Persaud’s comments came almost two weeks after a Guyana-registered company, Muri Brasil, scrapped plans to carry out a multi-million dollar Geological and Geophysical Survey of the area, citing widespread questions about transparency of how it was granted permission. Linked to the permission was a guarantee that the company would have received several prospecting licences after the survey.
For the first time, government has explained its “no-mining” policy in the area, saying that it had nothing to do with Suriname’s decades-old pre-independence claim to the Triangle. Instead, he said government has not been authorising prospecting and mining there because of the need to first conduct a detailed survey of the area to determine the mineral properties and resources of that area.
“The policy that we have at this point in time is that we are not sure about the resources of the area so you cannot take a decision if you are not aware of the facts. Likewise, we are not sure what are the true geological make-up as well as the other resources that the area may have,” Persaud told Demerara Waves Online News.
He assured that the Guyana government’s stance had nothing to do with Suriname’s claim to the 6,000 square mile area in south-eastern Guyana. “Our policy is not based on the issue of territory. That is our territory and we are free as a nation to engage in exploration and developmental activity in any part of our territory,” he said.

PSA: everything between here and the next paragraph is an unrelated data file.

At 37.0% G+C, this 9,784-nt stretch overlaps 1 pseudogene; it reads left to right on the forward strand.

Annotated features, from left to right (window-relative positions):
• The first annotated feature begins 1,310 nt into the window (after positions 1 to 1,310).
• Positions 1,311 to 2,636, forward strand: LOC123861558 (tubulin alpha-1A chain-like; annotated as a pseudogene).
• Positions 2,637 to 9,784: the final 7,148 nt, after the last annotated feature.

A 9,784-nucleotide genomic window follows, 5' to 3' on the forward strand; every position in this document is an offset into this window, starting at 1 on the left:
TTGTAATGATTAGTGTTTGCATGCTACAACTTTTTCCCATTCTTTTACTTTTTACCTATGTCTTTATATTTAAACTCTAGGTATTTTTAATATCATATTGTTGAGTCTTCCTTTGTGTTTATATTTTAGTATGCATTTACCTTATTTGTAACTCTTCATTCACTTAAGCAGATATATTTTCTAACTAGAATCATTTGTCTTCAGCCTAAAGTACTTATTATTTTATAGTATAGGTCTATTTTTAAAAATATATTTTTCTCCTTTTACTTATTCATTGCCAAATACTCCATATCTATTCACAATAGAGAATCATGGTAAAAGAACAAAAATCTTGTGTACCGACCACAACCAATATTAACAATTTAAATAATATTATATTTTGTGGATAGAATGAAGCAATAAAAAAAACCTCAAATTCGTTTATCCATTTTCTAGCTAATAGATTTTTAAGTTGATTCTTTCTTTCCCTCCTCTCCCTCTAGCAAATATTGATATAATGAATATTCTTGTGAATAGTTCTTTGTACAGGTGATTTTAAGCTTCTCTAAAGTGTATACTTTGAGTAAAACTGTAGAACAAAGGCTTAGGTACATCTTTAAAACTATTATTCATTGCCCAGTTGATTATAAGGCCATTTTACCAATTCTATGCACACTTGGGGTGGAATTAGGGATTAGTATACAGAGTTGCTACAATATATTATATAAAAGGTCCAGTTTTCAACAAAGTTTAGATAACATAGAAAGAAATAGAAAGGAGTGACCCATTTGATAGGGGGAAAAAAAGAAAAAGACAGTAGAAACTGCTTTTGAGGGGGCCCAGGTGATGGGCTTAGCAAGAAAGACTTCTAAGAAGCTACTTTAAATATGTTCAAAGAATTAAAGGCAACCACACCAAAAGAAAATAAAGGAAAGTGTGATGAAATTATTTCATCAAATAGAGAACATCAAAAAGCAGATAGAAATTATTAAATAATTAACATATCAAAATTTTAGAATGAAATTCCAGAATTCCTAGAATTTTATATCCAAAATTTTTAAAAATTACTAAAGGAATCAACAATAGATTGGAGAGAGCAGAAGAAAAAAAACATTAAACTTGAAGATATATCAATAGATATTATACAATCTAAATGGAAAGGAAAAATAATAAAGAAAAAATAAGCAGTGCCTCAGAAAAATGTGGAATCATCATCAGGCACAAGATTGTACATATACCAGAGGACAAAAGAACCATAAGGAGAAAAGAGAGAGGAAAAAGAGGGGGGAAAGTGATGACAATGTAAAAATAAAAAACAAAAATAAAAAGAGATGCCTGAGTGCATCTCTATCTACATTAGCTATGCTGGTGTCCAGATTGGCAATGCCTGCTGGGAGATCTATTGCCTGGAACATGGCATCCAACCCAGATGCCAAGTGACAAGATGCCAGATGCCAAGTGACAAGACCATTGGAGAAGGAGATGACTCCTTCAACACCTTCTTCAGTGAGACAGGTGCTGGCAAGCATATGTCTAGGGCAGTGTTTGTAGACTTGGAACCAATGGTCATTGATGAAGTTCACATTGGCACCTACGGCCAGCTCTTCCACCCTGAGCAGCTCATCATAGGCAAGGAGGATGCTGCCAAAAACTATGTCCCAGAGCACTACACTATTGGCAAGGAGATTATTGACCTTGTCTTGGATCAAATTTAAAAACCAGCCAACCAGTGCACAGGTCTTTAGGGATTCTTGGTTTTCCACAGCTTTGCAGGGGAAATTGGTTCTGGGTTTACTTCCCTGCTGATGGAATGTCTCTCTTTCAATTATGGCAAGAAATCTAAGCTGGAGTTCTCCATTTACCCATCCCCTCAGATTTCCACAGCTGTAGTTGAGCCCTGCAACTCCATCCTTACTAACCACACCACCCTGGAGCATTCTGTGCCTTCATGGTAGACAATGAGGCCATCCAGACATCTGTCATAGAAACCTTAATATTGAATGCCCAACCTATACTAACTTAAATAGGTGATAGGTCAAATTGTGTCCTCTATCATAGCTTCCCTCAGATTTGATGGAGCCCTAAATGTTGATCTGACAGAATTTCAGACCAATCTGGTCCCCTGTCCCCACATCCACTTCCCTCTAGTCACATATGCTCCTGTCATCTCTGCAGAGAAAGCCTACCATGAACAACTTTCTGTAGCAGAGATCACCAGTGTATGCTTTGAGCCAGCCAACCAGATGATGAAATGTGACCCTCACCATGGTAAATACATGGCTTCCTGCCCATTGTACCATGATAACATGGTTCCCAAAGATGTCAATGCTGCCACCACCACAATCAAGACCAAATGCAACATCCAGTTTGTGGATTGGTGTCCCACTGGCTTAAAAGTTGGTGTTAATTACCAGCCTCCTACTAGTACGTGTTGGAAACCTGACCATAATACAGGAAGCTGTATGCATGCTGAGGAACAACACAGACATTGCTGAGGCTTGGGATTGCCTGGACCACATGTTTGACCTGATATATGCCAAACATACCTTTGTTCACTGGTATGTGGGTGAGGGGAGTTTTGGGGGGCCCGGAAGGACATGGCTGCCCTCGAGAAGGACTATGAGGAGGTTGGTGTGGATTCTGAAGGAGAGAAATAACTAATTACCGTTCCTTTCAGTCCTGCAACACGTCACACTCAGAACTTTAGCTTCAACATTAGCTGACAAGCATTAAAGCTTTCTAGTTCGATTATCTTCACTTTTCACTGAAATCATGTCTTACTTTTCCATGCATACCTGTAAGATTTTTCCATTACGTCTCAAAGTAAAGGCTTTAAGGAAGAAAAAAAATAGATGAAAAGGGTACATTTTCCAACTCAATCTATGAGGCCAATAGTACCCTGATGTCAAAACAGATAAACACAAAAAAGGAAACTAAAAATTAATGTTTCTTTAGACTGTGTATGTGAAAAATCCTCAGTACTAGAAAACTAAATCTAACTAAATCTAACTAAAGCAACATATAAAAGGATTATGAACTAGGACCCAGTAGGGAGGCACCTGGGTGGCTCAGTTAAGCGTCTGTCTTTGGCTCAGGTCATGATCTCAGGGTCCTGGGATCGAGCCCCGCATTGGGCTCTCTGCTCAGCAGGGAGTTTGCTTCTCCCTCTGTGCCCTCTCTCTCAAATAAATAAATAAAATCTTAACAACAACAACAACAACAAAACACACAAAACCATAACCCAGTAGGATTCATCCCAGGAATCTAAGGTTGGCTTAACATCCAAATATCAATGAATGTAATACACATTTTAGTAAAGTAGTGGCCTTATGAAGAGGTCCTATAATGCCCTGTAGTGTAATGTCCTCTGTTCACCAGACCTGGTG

Persaud again criticised the opposition A Partnership for National Unity (APNU) and the Alliance For Change (AFC) for scaring away Muri Brasil from plans to survey the area at a cost of more than US$10 million. “Government cannot front-load ten million US dollars to go and do that. It’s an undertaking that persons would have done,” he said
The opposition coalition APNU stressed that the New River Triangle is Guyana’s sovereign territory. However, it was opposed to mining activity because it was interested in keeping the biodiversity of the area intact. “The primary concern, I think, that we have in relation to the exploration and mining in the New River Triangle has everything to do with its absolutely unique condition as a biodiversity treasure. It is really the last completely pristine, untouched area of the Guyana forest and any decision taken to extract from that area has to be very, very seriously considered,” said APNU Vice Chairman, Dr. Rupert Roopnaraine.
He argued in favour of the New River Triangle being a closed area that should be subjected to detail studies about it make-up and biodiversity.
The Minister of Environment and Natural Resources, however, dismissed claims that New River is the last remaining pristine area of Guyana. Persaud countered opposition critics, saying that efforts should be made to diversify Guyana’s mining industry even to search for rare earth minerals as had been the intention of the Muri Brasil-sponsored survey. “I make absolutely no apology for this in looking at new areas and looking at new activities and they can say what they want. As long as things are done in a legal and in a transparent way, we have look at the opportunities for our country,” he said.